Being an entrepreneur has many benefits that are worthwhile skills to teach children. Being your own boss can give you control over your future, as well as provide self-confidence, accomplishment, resilience and independent thinking, among other things.
If your kids aren’t already in business for themselves, here are some ways to encourage them to at least think about it:
Discuss What They Enjoy
You probably do this anyway as a parent, but talk to your children about what they’re naturally good at and what they enjoy; it should help them figure out what type of business they may want to start.
If they’re good at math, maybe they could work as math tutors to younger students. If they love dogs, then a dog-walking business might be a good way to try out their skills of gathering clients.
Expand Their Network
Widening a child’s circle of friends, mentors and others who are entrepreneurs—or those who are pursuing their passions—can show children how to start a business and how rewarding it is.
Help them find kids their age, as well as adults you know who have started successful businesses. Connect them with people who will show them that dreams are possible and will encourage their business ideas along the way.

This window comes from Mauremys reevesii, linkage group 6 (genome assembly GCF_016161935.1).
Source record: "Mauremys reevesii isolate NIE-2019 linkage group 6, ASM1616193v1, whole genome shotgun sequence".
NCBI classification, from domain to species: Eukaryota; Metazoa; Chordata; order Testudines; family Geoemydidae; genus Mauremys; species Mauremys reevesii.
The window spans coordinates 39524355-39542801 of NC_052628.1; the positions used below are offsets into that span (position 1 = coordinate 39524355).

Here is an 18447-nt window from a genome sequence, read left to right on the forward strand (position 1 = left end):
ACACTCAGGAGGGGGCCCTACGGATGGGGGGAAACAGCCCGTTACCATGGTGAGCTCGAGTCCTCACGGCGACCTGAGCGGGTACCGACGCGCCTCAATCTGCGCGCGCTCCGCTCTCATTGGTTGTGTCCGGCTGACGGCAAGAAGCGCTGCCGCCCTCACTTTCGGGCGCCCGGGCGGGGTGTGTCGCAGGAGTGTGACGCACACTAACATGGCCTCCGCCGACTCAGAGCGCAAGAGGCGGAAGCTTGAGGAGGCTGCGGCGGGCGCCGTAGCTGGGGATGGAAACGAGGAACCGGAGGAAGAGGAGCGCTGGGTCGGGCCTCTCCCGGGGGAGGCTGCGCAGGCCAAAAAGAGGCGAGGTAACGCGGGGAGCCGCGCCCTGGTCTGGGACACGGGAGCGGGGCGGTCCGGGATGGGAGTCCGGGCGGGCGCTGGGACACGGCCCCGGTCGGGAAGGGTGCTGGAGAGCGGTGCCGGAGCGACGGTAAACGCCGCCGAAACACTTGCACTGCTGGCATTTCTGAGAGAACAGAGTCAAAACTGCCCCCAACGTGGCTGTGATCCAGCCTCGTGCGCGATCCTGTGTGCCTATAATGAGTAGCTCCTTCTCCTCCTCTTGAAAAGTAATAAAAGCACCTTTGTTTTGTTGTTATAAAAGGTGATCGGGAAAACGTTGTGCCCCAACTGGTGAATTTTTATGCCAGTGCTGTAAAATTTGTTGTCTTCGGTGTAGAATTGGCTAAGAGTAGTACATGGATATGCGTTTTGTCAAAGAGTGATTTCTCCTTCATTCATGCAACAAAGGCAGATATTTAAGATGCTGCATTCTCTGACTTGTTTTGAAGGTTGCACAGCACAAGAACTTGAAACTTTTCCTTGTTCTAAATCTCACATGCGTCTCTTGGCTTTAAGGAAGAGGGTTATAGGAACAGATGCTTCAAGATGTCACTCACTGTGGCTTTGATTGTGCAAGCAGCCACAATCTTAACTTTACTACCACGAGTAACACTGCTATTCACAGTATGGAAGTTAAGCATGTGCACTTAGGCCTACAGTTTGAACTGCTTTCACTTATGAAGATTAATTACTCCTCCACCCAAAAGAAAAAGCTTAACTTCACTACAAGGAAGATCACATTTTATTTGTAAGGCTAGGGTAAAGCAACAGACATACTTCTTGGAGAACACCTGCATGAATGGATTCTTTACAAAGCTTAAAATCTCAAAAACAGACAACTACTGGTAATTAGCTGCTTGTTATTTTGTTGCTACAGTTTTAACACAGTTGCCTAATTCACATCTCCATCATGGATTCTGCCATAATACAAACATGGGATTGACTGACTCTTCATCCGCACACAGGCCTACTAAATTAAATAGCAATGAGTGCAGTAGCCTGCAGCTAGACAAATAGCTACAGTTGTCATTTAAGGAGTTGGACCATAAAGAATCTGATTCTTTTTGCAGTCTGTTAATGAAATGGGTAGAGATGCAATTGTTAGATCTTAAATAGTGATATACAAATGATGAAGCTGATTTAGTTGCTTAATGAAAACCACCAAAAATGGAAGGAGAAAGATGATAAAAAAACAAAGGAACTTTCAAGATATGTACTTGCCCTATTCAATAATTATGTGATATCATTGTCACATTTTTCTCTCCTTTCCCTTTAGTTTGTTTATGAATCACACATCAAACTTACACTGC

Don’t shoot down your child’s idea when they come to you for advice. Help them figure out how to make it work and let their enthusiasm build.
Help Them Identify Needs
Every business is looking to solve a need or a problem. Teach your children to identify these as chances to make money.
These unmet needs can be at home, in school, around the neighborhood or throughout the world. Do they see a problem they can help fix?
Encourage children to think of ways they can help out around the neighborhood at various times throughout the year, or as the holiday season approaches.
Giving your kids an allowance for doing chores around the house teaches a good work ethic, but it probably doesn’t do much to improve their entrepreneurial skills or teach them how to deal with money.
Help them set up a savings account at your bank and show them the value of saving up for something they want—whether it be a short- or long-term goal. Encourage them to save at least half of the money they earn and to have fun with the rest. After all, if they’re not enjoying the money they’re making, they’re not seeing all the benefits of running a small business.